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[DPRG] PWM vs. voltage motor control

Subject: [DPRG] PWM vs. voltage motor control
From: Clay Timmons ctimmons at cadence.com
Date: Thu Jun 14 09:59:43 CDT 2001

In my testing I used a bench power supply, not a battery.
Also I used a big beefy TO-220 case mosfet, not a whimpy H-bridge driver chip.
I don't have the specs handy but I suspect extremly low on resistance and
several amps of current capability.

I'm still convinced that PWM at low speeds is nearly worthless.
It was suggested that my test was missing flyback diodes.  I can't
remember but I think I tried adding diodes also.

I suspect the only way to get decent torque at low speeds is to
increase the drive voltage to get more current in the short amount of
time the PWM is on.   This is the way high performance stepper
drivers work.  Take a 5v stepper and drive it at 30, 40, 50, even 80volts
using current limiting chopper type drive.  The drive switches the full
50volts on then cuts it back off when it reaches a preset current limit.
This works great but is not very practical for a robot since it is
hard to get those high voltages (with high current too) from batteries.

Perhaps I should demo this experiment at the next meeting.
We could have a meeting focused on motor controllers.

-Clay Timmons-

Kipton Moravec wrote:

> I was thinking around the same thing, but for a slightly different reason.
> At the lower PWM percentages you need to get the current flowing.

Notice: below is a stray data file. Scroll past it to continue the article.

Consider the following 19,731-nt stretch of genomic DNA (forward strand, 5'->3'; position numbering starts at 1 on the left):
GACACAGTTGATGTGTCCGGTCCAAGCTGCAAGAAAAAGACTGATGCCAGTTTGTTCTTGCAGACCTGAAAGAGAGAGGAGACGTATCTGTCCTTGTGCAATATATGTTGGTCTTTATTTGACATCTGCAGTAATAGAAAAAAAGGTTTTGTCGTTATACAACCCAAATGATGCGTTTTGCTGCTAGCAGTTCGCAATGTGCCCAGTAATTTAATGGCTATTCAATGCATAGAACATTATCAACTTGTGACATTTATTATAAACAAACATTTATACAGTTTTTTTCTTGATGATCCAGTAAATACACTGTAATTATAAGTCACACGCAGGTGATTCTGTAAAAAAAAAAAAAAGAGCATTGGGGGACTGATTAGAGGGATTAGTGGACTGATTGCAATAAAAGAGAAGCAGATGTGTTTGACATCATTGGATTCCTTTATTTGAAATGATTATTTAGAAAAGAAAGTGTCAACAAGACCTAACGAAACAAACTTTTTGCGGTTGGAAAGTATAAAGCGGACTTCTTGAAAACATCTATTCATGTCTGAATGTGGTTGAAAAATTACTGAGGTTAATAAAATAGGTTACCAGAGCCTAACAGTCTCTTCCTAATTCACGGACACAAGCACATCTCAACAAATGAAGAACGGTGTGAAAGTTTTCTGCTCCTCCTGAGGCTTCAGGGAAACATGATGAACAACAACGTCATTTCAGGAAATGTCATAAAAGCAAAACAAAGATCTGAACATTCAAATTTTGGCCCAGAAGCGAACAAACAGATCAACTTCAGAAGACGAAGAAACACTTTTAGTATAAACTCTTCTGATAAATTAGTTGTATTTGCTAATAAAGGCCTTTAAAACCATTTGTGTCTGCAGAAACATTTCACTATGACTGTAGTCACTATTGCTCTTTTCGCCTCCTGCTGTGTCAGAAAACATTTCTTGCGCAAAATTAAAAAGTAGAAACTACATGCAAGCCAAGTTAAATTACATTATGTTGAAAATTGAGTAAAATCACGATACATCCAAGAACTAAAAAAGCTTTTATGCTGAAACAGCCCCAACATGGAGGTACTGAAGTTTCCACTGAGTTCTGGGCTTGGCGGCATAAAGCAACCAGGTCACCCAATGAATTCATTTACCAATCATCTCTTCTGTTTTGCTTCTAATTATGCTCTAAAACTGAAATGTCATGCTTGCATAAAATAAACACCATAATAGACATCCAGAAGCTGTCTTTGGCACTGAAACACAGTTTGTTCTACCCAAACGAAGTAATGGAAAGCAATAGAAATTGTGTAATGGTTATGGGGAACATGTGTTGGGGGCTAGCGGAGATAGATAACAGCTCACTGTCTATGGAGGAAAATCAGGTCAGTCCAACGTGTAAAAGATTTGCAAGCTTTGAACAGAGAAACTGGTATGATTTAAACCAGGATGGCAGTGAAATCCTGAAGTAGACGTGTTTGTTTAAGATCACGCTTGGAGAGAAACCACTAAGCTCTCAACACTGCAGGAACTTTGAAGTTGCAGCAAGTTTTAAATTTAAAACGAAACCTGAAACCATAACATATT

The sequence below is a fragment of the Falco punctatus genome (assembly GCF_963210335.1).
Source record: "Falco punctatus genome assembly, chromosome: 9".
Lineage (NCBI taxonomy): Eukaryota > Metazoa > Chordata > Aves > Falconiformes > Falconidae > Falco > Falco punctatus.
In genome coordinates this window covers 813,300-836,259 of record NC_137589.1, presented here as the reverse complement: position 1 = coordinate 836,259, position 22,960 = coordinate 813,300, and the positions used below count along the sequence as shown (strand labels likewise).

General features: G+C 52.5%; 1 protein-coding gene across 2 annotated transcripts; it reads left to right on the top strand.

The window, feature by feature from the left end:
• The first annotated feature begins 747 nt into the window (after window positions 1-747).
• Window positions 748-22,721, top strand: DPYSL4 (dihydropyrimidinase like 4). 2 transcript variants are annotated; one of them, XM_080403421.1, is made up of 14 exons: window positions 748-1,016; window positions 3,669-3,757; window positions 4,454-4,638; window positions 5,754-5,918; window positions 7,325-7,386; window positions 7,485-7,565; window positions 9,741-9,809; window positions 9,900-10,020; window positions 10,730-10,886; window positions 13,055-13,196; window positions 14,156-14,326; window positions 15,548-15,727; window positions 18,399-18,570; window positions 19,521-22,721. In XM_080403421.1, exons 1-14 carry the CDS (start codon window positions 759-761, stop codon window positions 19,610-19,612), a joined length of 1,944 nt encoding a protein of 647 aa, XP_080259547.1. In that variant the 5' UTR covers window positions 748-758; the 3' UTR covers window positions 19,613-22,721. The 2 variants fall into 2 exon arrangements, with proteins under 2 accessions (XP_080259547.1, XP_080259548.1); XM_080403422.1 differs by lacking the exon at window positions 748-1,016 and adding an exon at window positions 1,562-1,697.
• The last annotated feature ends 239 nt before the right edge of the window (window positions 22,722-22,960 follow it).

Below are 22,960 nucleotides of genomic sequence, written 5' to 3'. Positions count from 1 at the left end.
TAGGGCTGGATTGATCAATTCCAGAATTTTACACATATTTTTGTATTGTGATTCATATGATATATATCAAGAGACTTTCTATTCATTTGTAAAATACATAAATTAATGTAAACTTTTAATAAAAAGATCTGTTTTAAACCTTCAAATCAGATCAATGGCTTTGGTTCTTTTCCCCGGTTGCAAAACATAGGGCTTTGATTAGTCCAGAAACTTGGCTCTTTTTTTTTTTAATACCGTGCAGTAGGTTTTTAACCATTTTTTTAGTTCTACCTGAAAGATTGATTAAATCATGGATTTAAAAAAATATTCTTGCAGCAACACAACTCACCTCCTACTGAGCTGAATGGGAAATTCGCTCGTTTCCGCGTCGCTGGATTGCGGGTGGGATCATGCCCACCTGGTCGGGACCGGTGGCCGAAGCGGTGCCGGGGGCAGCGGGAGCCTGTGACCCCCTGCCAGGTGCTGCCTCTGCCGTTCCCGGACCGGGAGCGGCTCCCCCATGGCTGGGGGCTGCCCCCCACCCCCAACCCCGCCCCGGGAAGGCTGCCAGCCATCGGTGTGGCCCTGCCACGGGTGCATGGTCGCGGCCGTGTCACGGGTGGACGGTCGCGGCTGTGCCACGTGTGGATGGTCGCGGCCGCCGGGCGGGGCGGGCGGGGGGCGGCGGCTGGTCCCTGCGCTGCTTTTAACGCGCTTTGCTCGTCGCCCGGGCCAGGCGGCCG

> I have been wondering if some of the problem is the battery.  The chemical
> reaction for producing electricity is not instantaneous.  Perhaps if he had
> a large capacitor to help provide the current for the short "on" times, it
> might fix the problem.
> This is another reason to have very low resistance devices for your
> H-bridge.
> Kip
> ----- Original Message -----
> From: "Dean Hall" <dwhall256 at yahoo.com>
> To: <dprglist at dprg.org>
> Sent: Wednesday, June 13, 2001 1:51 PM
> Subject: RE: [DPRG] PWM vs. voltage motor control
> > Here's a little explanation into what Clay was seeing:
> >
> > Motor torque is proportional to the input current, not
> > the voltage.  A PWM signal connected to a motor-driver
> > chip will drive current for the "high-time" of the PWM
> > signal.  When the PWM signal has a short "high-time"
> > the motor experiences very little current to drive it.
> >
> > In order for a motor driver chip to drive a motor at
> > low RPMs, it needs to be able to push a significant
> > amount of current in a small amount of time.
> > "significant amount of current" is purely a matter of
> > scale.  A LM293 or SN754410 can drive a motor that's
> > the size of a soupcan (but not very well at the low
> > RPMs).  However, those same drivers can drive at low
> > RPM a motor that's the size of an egg just fine.
> >
> > Another major reason that motors stall at low RPMs is
> > due to friction.  So don't try to solve everything
> > electrically; make sure your mechanical system spins
> > freely before plopping in a 24V/5A motor driver.
> > (I'm saying this in general to all aspiring robot
> > builders, not directly to Clay;  I'm pretty sure he
> > knows all this <smiley>)
> >
> > !!Dean
> >
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